For the past 12 years Danny Clinch has had the incredible opportunity to capture portraits of Grammy winners, the photos taken just moments after they have been handed their awards.  For the 13th year, NARAS and the Grammys have invited Clinch backstage again.  This week, Time Magazine featured some of Danny's favorite photos from past Grammys shoots: Time Magazine Lightbox Danny Clinch’s specialty is documenting the world’s most famous musicians from an intimate perspective, finding an unobtrusive angle with a subject who has been photographed countless times. “I always try to be curious and create a great vibe, I’m all about a great life experience,” Clinch says, “I feel like it’s a collaboration, it’s what that person is willing to give back to me, or allow me to capture.” Since 2003, Clinch has been capturing a wide array of artists, from Paul McCartney to Katy Perry, backstage at the Grammy Awards. “For me, it’s been a really interesting challenge, and it always has been,” Clinch says of the experience, “The idea of having 30 seconds to maybe five minutes, if you know the person, to get a portrait of them that has some merit and will withstand the test of time.” Influenced by Irving Penn’s Worlds in a Small Room, this particular series of Clinch’s work traces back to 1996, when he was first asked to photograph the Beastie Boys’ Tibetan Freedom Concerts. The gig allowed him to experiment with the idea of having a backstage portrait studio, which he then brought to the Bonnaroo Music and Arts Festival, beginning in 2001, before catching the eye of the Grammy Foundation. “My approach is the classic, simple portrait of someone, there’s a lot of subtleties to making someone look good in that moment,” he says, “It’stheir moment, I want people to look good.” Clinch usually prepares ahead of time, formulating ideas and coming up with poses and props, while playing on spontaneity and the excitement of the evening. An artist like Jay Z he describes as “smart and curious,” and recalls one year when the rapper went as far as pouring cognac into his gramophone-shaped Grammy award, sharing the drink with Clinch’s crew at the end of the evening. “They feed off of what I’m responding to,” Clinch says, “When people want to participate, that’s the best. When Kanye comes back, he’s presenting himself to the camera, Sam Smith last year was laughing, screaming, making faces and having a great time, I think he had four Grammys in his arms.” For Clinch, it’s about getting past a standard pose and capturing his time with the artists in a way that is not artificial, but genuine and in the moment, while leaving his own mark within the photograph. “You take this photo of Kanye, for example, or Katy Perry, or the Black Keys, or Pharrell, you take this simple portrait, there’s a little something else going on, a little surprise and you find that thing and you try to get it,” Clinch says, looking at his portrait of Pharrell Williams, “You get the beautiful light, but if you look at the eyes, he’s there and present, a lot of times people can be looking at the camera and they’re not present.” One of Clinch’s best memories is when he photographed James Brown in 2005. When it came time for his assistant to hold up a sign that’s meant to identify each artist, “[Brown] grabs the thing from him, ‘Gimme that! That’s my sign, I’ll hold that sign!’ and I click as he’s telling me that, it sums up the whole thing.” It’s the surprise moments that makes each Grammy shoot unforgettable for Clinch. “I introduced Paul McCartney to B.B. King. I got a picture of them sitting there chatting, it was incredible.” Another vivid memory was while photographing Kanye West. The singer brought his mother, Donda, backstage to the photo shoot in 2006 and Clinch captured a portrait of the two of them. After West’s mother passed away the following year, the rapper used Clinch’s portrait as a tribute to his mother in the album packaging for 808s and Heartbreak. “I think that people who have been making music… understand that it’s important to be documented, they want to be documented, they don’t want to be harassed,” Clinch says. “You want to find that common ground. The best thing that someone can say to me is ‘That was great, that was easy.’” via Time Magazine DC_TIME MAGAZINE_GRAMMYS_10 DC_TIME MAGAZINE_GRAMMYS_09 DC_TIME MAGAZINE_GRAMMYS_08 DC_TIME MAGAZINE_GRAMMYS_06 DC_TIME MAGAZINE_GRAMMYS_05 DC_TIME MAGAZINE_GRAMMYS_04 DC_TIME MAGAZINE_GRAMMYS_03 DC_TIME MAGAZINE_GRAMMYS_02 DC_TIME MAGAZINE_GRAMMYS_01 DC_TIME MAGAZINE_GRAMMYS_06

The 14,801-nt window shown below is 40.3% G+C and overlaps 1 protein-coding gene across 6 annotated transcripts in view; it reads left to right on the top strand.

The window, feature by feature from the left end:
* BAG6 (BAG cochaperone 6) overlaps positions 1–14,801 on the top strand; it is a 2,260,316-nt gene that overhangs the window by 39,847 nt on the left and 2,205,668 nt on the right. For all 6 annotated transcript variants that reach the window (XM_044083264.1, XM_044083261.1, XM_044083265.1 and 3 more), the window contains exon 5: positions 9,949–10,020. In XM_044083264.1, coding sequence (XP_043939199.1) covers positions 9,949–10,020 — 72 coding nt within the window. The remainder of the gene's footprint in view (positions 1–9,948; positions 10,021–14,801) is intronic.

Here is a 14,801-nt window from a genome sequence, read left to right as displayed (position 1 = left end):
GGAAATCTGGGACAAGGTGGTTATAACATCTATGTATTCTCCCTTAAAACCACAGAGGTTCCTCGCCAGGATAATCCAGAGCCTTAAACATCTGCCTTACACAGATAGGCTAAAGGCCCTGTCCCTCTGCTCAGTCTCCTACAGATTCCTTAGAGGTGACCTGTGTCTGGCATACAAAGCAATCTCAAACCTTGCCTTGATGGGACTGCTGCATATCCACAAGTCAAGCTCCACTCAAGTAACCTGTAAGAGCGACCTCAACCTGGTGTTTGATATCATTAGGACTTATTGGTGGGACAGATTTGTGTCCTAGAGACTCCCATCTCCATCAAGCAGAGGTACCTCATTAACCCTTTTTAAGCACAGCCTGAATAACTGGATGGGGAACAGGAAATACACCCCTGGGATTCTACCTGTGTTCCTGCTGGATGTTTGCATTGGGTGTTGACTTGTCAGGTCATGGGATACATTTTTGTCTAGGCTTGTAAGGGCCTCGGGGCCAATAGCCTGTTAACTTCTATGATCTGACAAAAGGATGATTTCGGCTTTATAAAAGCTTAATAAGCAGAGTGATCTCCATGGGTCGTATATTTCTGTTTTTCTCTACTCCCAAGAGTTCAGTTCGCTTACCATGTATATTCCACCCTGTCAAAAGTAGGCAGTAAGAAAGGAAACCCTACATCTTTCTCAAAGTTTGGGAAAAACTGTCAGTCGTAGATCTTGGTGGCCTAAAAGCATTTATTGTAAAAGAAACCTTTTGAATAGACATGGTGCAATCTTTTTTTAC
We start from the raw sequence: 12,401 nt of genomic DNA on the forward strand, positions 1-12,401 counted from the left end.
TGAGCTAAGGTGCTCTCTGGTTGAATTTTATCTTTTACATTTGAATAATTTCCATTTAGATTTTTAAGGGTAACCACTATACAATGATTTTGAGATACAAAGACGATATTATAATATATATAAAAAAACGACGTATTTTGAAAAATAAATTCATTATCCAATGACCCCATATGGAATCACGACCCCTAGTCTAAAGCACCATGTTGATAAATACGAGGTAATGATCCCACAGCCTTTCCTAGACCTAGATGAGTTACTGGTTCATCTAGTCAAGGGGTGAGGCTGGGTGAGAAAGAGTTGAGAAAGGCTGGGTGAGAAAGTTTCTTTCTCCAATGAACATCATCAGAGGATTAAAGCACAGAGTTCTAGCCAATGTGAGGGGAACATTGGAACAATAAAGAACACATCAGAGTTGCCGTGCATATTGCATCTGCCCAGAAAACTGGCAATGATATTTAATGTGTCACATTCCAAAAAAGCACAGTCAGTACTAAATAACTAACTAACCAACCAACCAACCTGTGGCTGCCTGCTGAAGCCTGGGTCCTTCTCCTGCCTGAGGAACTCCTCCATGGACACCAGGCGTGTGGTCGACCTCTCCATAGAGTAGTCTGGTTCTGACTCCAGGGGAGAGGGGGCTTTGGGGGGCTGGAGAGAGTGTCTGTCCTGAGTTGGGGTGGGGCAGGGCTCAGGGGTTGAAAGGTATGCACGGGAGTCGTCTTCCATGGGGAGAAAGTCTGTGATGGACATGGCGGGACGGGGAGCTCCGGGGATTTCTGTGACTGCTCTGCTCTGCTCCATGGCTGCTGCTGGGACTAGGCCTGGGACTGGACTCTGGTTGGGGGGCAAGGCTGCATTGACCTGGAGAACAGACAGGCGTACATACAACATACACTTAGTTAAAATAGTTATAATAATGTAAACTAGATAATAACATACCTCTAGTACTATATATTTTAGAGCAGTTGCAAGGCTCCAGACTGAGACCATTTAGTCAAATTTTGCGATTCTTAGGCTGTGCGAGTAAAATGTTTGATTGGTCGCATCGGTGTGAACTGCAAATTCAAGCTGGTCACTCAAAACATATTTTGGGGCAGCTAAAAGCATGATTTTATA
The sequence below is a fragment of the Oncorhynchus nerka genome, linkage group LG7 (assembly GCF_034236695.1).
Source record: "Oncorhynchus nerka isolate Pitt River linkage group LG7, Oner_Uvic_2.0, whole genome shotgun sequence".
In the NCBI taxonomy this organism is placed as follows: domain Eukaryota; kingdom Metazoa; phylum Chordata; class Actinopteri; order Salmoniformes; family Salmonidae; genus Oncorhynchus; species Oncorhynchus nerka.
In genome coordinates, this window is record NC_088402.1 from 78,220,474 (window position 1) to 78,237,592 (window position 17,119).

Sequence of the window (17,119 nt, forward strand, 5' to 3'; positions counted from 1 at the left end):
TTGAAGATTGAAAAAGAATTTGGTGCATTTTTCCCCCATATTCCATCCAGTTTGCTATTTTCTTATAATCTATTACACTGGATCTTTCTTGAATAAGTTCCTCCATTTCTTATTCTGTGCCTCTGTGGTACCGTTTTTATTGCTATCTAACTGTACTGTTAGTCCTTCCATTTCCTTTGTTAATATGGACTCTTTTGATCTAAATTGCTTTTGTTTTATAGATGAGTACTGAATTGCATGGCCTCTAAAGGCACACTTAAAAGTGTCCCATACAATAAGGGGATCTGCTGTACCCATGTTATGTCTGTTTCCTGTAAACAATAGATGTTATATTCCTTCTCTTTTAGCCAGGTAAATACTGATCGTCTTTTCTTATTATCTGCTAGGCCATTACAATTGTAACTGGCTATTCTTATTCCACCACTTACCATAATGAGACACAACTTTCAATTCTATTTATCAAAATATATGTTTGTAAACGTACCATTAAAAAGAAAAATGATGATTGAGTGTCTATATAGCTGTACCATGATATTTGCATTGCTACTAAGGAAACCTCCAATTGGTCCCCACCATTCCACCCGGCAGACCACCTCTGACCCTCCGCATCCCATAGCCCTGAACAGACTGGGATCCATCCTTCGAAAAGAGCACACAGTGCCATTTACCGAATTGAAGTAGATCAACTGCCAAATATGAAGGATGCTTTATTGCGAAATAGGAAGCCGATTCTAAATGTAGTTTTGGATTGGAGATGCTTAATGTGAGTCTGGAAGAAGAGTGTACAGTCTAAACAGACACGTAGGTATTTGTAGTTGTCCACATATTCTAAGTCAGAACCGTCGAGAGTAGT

Nick Meek : Earth Into Aether
Photographer Nick Meek collaborated with Cal Al-Jorani (Wieden and Kennedy) and Arnold Hattingh (Platinum Rye Records) to create this gorgeous packaging for Bill Baird's latest release "Earth Into Aether".  The vinyl edition is a heavyweight yellow double album in a gatefold sleeve, accompanied by a limited Rough Trade exclusive linoleum block print cover CD consisting of five songs.  Nick's dreamy images are the perfect accompaniment to an album described as "a spontaneous-sounding series of musical postcards sent direct from the heart of a fertile mind in response to all that modern America has to offer". unnamed-11 unnamed-12 unnamed